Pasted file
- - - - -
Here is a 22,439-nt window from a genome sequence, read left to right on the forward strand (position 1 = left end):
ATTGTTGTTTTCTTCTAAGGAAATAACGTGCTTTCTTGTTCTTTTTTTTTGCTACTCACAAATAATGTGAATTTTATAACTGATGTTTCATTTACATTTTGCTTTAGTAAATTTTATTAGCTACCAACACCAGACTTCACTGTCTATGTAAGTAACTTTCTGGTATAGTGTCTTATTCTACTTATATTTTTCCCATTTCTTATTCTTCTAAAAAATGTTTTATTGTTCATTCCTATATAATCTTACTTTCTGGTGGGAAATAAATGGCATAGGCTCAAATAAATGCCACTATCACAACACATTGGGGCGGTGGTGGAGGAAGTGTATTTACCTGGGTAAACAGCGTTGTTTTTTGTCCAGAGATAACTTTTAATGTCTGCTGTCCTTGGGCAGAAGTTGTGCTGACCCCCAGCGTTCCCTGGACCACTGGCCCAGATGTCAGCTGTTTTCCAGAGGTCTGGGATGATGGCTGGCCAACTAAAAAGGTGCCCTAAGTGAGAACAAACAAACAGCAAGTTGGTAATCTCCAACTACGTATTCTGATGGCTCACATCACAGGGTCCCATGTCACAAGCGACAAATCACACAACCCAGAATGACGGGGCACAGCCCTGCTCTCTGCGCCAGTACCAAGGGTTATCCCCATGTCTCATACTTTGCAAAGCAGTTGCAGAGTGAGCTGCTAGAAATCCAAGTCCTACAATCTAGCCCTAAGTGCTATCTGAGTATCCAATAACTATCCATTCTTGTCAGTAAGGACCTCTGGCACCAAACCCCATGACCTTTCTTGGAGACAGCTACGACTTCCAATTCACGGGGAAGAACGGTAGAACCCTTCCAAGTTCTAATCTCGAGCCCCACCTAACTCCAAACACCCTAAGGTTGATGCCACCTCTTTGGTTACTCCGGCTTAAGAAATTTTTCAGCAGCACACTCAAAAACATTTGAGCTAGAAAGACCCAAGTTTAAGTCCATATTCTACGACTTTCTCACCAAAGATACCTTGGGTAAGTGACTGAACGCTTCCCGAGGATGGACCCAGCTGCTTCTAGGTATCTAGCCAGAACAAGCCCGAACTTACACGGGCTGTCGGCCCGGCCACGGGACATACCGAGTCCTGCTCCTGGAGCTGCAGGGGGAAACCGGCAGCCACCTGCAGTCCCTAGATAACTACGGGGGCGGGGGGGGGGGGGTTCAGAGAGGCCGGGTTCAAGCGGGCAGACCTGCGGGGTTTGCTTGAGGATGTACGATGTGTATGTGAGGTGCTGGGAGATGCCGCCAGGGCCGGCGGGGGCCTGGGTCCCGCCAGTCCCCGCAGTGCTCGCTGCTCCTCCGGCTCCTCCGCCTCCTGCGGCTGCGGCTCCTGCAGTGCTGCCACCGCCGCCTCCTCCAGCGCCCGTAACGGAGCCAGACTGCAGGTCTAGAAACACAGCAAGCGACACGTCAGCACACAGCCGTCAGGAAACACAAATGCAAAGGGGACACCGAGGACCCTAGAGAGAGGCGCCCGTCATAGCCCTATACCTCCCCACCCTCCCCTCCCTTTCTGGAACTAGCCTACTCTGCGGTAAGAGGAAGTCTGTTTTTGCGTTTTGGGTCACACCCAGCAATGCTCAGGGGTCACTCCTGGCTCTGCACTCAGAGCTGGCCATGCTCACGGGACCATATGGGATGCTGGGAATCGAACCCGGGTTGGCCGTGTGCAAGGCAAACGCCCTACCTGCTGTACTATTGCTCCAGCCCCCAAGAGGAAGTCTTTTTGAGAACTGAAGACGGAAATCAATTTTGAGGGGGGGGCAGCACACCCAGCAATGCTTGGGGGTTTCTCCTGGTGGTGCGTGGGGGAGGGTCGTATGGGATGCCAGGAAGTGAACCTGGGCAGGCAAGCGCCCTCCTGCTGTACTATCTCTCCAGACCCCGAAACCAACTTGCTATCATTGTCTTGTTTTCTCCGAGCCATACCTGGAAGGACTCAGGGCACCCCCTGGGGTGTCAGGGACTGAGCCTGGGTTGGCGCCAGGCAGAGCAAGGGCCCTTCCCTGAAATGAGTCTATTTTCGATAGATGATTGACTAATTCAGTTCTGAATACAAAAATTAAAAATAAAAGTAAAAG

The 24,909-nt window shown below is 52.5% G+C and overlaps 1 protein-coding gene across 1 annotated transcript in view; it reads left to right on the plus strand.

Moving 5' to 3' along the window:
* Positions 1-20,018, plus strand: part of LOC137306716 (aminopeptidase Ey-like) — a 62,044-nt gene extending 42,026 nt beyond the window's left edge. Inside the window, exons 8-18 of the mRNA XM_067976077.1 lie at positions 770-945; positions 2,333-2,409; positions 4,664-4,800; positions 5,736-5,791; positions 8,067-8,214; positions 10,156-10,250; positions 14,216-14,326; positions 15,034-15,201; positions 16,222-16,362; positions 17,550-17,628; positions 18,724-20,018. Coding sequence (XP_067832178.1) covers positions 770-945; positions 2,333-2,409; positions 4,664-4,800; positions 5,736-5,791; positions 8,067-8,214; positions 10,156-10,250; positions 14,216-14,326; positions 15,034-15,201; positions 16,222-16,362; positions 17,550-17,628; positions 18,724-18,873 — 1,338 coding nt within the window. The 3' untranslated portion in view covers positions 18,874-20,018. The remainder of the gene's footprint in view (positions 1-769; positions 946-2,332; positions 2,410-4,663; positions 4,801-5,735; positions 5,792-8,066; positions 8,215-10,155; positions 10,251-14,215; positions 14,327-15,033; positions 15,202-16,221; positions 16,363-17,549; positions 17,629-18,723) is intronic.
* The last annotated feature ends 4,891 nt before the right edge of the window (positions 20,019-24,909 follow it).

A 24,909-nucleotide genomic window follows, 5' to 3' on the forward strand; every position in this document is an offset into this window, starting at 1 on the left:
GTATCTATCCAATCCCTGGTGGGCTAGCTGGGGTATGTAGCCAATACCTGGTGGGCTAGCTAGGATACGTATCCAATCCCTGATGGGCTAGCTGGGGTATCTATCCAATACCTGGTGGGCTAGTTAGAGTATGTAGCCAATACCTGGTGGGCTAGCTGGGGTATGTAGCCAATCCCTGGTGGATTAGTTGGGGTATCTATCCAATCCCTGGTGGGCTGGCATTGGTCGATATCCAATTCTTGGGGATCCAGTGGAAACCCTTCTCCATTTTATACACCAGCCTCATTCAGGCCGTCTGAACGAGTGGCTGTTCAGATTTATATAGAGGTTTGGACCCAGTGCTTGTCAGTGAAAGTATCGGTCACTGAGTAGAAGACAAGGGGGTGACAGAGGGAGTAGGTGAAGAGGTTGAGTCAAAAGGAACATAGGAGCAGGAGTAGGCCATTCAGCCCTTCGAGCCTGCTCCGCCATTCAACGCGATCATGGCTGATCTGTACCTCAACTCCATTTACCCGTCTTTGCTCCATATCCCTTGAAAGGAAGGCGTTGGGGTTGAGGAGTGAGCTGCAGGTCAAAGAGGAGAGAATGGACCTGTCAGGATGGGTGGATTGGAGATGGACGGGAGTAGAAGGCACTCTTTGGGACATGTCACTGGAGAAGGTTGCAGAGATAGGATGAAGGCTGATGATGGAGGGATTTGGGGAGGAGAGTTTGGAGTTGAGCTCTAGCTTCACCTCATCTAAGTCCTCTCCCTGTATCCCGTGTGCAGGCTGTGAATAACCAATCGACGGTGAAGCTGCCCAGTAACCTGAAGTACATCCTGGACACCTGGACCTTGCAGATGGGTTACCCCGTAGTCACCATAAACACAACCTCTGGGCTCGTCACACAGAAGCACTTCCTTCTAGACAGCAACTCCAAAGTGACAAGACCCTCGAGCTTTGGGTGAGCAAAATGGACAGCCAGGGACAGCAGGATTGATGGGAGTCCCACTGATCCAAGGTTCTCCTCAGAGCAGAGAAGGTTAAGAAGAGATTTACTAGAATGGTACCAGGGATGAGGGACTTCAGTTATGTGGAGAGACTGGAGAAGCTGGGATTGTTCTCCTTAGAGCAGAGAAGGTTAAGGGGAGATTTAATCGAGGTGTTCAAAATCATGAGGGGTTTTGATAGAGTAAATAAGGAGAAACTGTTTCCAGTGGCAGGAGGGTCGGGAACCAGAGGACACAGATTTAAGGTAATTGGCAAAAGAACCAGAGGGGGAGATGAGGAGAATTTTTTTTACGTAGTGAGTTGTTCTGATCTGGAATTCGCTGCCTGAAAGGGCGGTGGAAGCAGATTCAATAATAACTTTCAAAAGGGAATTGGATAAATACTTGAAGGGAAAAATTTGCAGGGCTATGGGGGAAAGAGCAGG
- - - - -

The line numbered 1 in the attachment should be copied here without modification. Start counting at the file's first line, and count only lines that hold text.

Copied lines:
Here is a 22,439-nt window from a genome sequence, read left to right on the forward strand (position 1 = left end):